Suggs

SUGGS – BOSTON TERRIER

PROBLEM- DOG AGGRESSION AND OCCASIONAL HUMAN AGGRESSION.
SUGG’S owner Claire called me from Bournemouth in desperation about her dogs frightening aggression
towards other dogs. Castration hadn’t helped and this little dog had become a time-bomb on four legs.
Suggs In fact you could say he had become an embarrassment to his owners and had often gone, one step beyond!!
(Sorry about the Madness puns).

Off we went to Bournemouth and on assessment it quickly became clear that Suggs was over-nurtured by his owner who told me that he had replaced a previous Boston who had tragically died of a heart problem before he was 2 years old.

Suggs problem appeared to me to be fear-driven and this was exacerbated by Claire’s tendency to pick him up when things went wrong.

Claire told me that as well as dog aggression, Suggs would also sometimes fly at people in a most unpredictable way. Amazingly, almost as soon as Claire had finished telling me this, some
fifteen minutes into the assessment, Suggs flew at me without warning in a most aggressive manner which would have been extremely alarming to a lay-person.

A calm, assertive approach from me saw SUGGS run to Claire for reassurance which I instructed her not to
give him and this particular episode came to an end without further problem, with Suggs returning to a calm, passive demeanour.

Our session then moved outside where we used trusty Tara, one of my Rottweilers as the calm submissive
stooge in order to assess the level of Sugg’s problem.
In one of the worst cases of dog-dog aggression I have seen, Suggs made the most determined and vicious attempt to attack Tara and clearly the only saving grace was that he was less than 10kg in weight so couldn’t drag his handler.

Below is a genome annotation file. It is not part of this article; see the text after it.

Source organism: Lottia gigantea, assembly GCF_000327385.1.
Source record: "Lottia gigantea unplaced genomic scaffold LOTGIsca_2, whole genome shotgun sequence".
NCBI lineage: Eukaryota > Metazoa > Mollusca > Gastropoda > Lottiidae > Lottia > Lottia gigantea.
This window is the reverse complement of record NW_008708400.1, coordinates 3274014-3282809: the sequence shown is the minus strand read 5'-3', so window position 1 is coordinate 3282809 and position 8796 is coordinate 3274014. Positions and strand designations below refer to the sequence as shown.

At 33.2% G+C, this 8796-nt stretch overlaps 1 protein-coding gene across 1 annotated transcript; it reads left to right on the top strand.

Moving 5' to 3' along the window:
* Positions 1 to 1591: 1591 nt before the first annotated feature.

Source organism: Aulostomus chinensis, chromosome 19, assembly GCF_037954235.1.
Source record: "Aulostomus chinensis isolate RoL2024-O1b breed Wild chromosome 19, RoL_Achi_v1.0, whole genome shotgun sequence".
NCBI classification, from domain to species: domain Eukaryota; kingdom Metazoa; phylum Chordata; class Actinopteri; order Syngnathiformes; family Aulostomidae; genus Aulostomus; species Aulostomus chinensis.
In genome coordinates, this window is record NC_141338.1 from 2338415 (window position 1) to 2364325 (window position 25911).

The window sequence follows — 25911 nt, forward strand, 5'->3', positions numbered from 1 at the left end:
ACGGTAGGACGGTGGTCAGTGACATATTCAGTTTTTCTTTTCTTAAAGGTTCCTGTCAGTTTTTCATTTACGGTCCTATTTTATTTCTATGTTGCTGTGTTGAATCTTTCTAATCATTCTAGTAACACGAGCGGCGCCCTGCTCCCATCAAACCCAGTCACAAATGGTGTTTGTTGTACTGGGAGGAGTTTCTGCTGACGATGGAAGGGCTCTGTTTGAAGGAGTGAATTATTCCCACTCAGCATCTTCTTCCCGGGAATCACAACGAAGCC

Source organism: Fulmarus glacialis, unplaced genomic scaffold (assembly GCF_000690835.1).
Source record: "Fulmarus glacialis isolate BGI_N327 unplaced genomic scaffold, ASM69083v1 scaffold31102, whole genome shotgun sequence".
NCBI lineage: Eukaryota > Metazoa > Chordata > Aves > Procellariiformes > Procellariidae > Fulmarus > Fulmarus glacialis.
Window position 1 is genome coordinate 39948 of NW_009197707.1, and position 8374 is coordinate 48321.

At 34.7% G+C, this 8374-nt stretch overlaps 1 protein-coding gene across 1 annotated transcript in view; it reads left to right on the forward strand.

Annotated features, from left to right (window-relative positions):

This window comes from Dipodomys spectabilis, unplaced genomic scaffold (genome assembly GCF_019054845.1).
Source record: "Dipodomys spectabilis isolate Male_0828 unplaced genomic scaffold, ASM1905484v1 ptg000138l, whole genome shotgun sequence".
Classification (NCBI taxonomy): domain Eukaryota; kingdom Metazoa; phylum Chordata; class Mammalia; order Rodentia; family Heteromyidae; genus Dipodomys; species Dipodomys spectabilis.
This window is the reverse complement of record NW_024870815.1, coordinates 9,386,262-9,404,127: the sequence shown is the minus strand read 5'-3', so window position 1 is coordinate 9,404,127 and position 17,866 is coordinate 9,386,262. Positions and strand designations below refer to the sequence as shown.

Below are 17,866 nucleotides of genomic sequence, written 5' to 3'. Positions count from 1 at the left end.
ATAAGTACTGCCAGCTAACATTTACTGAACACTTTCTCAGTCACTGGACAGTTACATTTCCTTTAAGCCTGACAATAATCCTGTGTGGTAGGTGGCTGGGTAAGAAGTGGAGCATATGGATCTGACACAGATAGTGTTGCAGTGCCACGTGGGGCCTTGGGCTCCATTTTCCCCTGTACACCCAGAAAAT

This was an extremely difficult case which required patience and a very calm approach.
Slowly we were able to introduce Suggs to Tara and he would lie down close to her without any attempt at aggression, but the minute any attempt was made to walk both dogs close to each other on their leads, Suggs would become aggressive again.

The session continued in the afternoon and an extremely satisfactory outcome was reached by using classic interupption techniques, so that Suggs then explored the local common with Tara, both off the lead without any sign of aggression whatsoever. Suggs felt fear and aggression whenever restrained by his lead, so the aim was to teach him that dogs mostly were potential friends rather than a potential threat to him.

Suggs was one of the most difficult cases I have seen and myself and Claire his owner, were elated if a little tired at the end of an excellent days work.

“Todays training was fantastic. The patience shown by you and your dog Tara was unbelievable in the face of monstrous behaviour by Suggs and at one stage, I wondered if I was just going to have to accept that I owned a dog which would always have to be kept on a lead, away from other dogs.
The change in him by the end of the day was fantastic and I now feel that I have a real chance to make him into a better dog. I know I have made mistakes with him in the past, but with your help I now have more confidence in the future” Claire.